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ACROSS THE DIVIDE
Henry Northmore takes a look at Louis Theroux’s latest documentary, Selling Sex, an intimate investigation of the UK sex industry
T here’s something about Louis Theroux that makes his subjects open up. His softly, softly approach helps them feel at ease even when they are discussing deeply personal issues. He seems to genuinely care, creating a safe space where people open up and share. It’s what has made him one of the most popular documentarians in the UK.
His latest show Louis Theroux: Selling Sex investigates the world of legal sex work in the UK. ‘I’m always drawn to stories that involve ethical wrinkles – issues that are deeply felt, but are also divisive, and in which good-hearted people can come to opposite conclusions,’ explains Theroux. ‘The debate around selling sex is exactly that kind of story.’ It’s a topic Theroux has examined from several angles with documentaries about brothels, prostitution and pornography over the years. Exchanging sex for money isn’t illegal in Britain as long as ‘it doesn’t involve coercion, exploitation, or any kind of public nuisance’ and with the rise of the internet and social media, women and men are moving away from the street and brothels into a new grey economy. ‘It is one of the most straightforward, yet complex interactions that can take place between two people,’ says Theroux. ‘On the one hand, none of the activities taking place here are illegal; everything is above board and both parties have mutually agreed on the arrangement. On the other, it’s impossible to deny that for many – maybe most – people, there is something unsavoury in the idea of accepting money for an act that is so intimate. They have a problem with those who do it and see it as a symptom of a society that is controlled and dominated by men.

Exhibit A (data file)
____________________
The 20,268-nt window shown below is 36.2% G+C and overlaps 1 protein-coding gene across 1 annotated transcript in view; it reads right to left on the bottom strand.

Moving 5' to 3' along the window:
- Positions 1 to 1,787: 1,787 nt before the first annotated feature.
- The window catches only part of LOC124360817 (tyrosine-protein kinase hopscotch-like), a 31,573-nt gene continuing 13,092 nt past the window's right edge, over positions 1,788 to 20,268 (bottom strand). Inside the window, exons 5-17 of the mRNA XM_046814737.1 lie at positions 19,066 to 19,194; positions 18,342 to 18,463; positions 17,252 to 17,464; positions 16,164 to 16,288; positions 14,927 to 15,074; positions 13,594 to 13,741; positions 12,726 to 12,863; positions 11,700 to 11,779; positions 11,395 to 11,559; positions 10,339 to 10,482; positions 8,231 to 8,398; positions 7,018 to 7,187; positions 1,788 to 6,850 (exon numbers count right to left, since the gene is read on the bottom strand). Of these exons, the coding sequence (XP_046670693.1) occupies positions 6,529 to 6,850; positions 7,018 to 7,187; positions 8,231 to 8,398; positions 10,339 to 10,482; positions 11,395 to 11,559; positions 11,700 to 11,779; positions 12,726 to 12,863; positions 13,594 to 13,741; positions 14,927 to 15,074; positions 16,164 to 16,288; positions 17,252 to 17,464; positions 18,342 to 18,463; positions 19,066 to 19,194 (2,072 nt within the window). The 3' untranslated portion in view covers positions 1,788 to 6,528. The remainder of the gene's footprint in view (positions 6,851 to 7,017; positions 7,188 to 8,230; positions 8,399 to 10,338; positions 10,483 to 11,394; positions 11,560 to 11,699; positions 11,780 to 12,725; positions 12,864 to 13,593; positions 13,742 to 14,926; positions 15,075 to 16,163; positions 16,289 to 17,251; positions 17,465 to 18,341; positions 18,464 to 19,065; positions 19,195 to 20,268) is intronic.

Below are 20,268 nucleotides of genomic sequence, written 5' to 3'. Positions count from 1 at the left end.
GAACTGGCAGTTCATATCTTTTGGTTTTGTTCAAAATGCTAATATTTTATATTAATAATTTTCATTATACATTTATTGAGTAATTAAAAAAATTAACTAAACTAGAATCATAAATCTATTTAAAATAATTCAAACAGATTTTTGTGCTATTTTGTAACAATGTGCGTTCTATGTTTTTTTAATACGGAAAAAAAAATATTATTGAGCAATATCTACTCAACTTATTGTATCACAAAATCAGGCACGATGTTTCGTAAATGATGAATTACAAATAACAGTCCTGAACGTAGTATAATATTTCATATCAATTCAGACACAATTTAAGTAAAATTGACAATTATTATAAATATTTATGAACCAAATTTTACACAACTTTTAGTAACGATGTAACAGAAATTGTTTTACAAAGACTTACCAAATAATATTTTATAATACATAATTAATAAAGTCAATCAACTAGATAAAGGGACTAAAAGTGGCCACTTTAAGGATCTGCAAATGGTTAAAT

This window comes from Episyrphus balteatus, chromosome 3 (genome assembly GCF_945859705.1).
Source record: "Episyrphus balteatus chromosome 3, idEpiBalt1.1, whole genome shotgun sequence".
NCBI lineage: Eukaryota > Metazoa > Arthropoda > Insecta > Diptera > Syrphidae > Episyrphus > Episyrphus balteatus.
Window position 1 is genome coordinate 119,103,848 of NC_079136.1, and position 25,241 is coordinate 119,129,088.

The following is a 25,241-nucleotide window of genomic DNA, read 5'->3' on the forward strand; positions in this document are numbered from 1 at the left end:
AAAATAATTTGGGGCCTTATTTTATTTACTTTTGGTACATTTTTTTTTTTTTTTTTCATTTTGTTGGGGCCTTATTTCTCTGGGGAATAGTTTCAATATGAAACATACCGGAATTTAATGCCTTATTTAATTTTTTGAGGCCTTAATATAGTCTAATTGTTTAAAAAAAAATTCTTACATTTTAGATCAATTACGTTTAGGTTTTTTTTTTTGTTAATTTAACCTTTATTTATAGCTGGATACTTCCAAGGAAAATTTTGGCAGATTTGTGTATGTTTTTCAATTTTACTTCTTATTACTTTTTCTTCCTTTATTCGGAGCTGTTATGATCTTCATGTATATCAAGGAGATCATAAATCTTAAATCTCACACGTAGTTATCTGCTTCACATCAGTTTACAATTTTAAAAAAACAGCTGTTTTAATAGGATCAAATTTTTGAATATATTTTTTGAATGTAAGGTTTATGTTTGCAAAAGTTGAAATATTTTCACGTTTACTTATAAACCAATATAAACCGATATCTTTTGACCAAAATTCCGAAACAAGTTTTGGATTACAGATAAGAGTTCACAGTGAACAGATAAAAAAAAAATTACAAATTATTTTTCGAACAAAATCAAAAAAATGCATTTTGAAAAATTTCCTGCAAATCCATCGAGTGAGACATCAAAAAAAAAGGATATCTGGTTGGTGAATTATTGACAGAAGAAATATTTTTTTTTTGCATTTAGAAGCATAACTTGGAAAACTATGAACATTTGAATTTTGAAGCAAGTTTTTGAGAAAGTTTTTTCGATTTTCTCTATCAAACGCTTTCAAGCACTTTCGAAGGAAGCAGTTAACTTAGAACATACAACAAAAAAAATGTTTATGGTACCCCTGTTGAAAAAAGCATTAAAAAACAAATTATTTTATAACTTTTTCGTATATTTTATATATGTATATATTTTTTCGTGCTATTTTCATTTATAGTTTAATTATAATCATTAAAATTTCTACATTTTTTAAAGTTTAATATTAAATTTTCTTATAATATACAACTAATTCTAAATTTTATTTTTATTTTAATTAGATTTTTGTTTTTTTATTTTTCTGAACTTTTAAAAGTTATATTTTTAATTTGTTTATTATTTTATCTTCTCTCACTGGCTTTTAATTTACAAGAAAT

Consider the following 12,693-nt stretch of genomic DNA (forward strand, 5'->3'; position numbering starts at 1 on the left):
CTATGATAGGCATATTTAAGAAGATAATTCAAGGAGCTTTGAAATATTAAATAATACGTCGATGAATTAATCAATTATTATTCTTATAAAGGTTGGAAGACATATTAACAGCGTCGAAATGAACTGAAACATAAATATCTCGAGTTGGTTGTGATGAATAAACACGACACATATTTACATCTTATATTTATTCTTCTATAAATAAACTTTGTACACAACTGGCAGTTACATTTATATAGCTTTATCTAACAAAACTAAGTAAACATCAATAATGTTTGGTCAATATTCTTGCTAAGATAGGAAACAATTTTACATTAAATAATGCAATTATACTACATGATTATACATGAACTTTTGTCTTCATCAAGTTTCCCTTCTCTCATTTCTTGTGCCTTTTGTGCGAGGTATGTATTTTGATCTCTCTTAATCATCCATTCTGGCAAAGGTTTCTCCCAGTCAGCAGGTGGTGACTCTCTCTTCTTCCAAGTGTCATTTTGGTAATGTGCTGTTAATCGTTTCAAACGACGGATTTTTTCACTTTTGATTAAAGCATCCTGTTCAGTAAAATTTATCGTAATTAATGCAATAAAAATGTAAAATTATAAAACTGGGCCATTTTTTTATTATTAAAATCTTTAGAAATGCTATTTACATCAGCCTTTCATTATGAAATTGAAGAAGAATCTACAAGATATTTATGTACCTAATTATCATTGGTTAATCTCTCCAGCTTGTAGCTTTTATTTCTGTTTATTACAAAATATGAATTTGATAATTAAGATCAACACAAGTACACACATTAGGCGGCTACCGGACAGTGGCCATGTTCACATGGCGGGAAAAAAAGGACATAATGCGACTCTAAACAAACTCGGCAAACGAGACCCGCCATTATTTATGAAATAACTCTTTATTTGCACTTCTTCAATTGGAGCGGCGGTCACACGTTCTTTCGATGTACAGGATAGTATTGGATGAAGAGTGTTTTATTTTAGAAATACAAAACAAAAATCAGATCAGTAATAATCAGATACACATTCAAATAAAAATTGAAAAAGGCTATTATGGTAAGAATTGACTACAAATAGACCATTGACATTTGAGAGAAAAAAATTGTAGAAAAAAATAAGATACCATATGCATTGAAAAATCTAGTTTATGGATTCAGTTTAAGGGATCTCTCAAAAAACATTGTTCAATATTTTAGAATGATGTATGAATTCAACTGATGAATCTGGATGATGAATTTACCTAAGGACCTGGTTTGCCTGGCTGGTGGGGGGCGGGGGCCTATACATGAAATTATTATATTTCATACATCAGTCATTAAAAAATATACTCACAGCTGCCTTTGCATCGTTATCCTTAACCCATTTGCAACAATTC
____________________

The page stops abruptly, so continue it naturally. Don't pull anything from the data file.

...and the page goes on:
98 THE LIST 1 Sep–31 Oct 2019
‘What we ended up with was a very intimate look at three very individual women and the different paths that led them to this field of work. I found it revealing and thought- provoking to make – I hope viewers have the same experience. Mainly, I’d like to thank the women who so openly and honestly let me in to their lives and helped broaden my understanding of their lives and experiences.’
Theroux watchers will have noticed a trend for his shows becoming more and more sombre. Starting with wide-eyed peeks into UFO cults, wrestling and infomercials via spending time with oddball celebrities such as Paul Daniels, Chris Eubank and Jimmy Saville (though in retrospect that particular episode is a far darker portrait of a deeply evil man), Theroux is now looking at some of the most serious issues affecting US and UK society. Recent documentaries on end-of-life care, alcoholism, anorexia, autism, dementia, post- partum depression and drug addiction have helped humanise difficult and complex topics with sensitivity and understanding. ‘I take on difficult subjects because it’s what I find most interesting, and if anything, it’s in a spirit of self-doubt and anxiety that I tend to take on difficult subjects,’ he says ‘In other words, my biggest fear as a programme maker is the idea of either being boring, or presuming on the good will of the audience that they’ll want to see whatever I do. That runs completely counter to how I see myself, which is as a journalist and a curious person, but not as an entertainer who is interesting in his own right.’
Louis Theroux: Selling Sex, BBC Two (date tbc).
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